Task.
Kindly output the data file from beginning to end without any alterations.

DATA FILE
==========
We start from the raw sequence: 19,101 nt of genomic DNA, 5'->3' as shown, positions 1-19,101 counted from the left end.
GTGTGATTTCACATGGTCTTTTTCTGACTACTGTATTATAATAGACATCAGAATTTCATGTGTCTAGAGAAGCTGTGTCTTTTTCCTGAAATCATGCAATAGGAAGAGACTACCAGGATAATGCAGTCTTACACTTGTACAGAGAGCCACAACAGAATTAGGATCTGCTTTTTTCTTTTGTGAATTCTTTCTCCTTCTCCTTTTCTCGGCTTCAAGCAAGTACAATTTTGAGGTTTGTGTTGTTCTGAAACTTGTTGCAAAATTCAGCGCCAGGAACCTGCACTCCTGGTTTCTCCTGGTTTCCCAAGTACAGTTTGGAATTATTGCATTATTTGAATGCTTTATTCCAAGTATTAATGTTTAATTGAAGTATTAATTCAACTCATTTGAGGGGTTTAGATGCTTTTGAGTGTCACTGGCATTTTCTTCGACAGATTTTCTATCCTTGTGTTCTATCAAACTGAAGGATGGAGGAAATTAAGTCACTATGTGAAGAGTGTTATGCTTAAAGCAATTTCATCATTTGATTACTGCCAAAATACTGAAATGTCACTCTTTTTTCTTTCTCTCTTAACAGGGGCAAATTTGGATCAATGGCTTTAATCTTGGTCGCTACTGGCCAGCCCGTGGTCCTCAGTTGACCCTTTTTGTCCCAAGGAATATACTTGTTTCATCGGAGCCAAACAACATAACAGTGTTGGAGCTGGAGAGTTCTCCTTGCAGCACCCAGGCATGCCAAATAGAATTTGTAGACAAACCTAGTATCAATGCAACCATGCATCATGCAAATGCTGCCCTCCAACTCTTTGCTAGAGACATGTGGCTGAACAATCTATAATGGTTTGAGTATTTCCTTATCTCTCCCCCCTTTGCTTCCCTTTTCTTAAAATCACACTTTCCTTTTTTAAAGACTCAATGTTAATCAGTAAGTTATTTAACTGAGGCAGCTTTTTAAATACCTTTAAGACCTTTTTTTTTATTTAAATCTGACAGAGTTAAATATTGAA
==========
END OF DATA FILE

We start from the raw sequence: 19,101 nt of genomic DNA, 5'->3' as shown, positions 1-19,101 counted from the left end.
GTGTGATTTCACATGGTCTTTTTCTGACTACTGTATTATAATAGACATCAGAATTTCATGTGTCTAGAGAAGCTGTGTCTTTTTCCTGAAATCATGCAATAGGAAGAGACTACCAGGATAATGCAGTCTTACACTTGTACAGAGAGCCACAACAGAATTAGGATCTGCTTTTTTCTTTTGTGAATTCTTTCTCCTTCTCCTTTTCTCGGCTTCAAGCAAGTACAATTTTGAGGTTTGTGTTGTTCTGAAACTTGTTGCAAAATTCAGCGCCAGGAACCTGCACTCCTGGTTTCTCCTGGTTTCCCAAGTACAGTTTGGAATTATTGCATTATTTGAATGCTTTATTCCAAGTATTAATGTTTAATTGAAGTATTAATTCAACTCATTTGAGGGGTTTAGATGCTTTTGAGTGTCACTGGCATTTTCTTCGACAGATTTTCTATCCTTGTGTTCTATCAAACTGAAGGATGGAGGAAATTAAGTCACTATGTGAAGAGTGTTATGCTTAAAGCAATTTCATCATTTGATTACTGCCAAAATACTGAAATGTCACTCTTTTTTCTTTCTCTCTTAACAGGGGCAAATTTGGATCAATGGCTTTAATCTTGGTCGCTACTGGCCAGCCCGTGGTCCTCAGTTGACCCTTTTTGTCCCAAGGAATATACTTGTTTCATCGGAGCCAAACAACATAACAGTGTTGGAGCTGGAGAGTTCTCCTTGCAGCACCCAGGCATGCCAAATAGAATTTGTAGACAAACCTAGTATCAATGCAACCATGCATCATGCAAATGCTGCCCTCCAACTCTTTGCTAGAGACATGTGGCTGAACAATCTATAATGGTTTGAGTATTTCCTTATCTCTCCCCCCTTTGCTTCCCTTTTCTTAAAATCACACTTTCCTTTTTTAAAGACTCAATGTTAATCAGTAAGTTATTTAACTGAGGCAGCTTTTTAAATACCTTTAAGACCTTTTTTTTTATTTAAATCTGACAGAGTTAAATATTGAA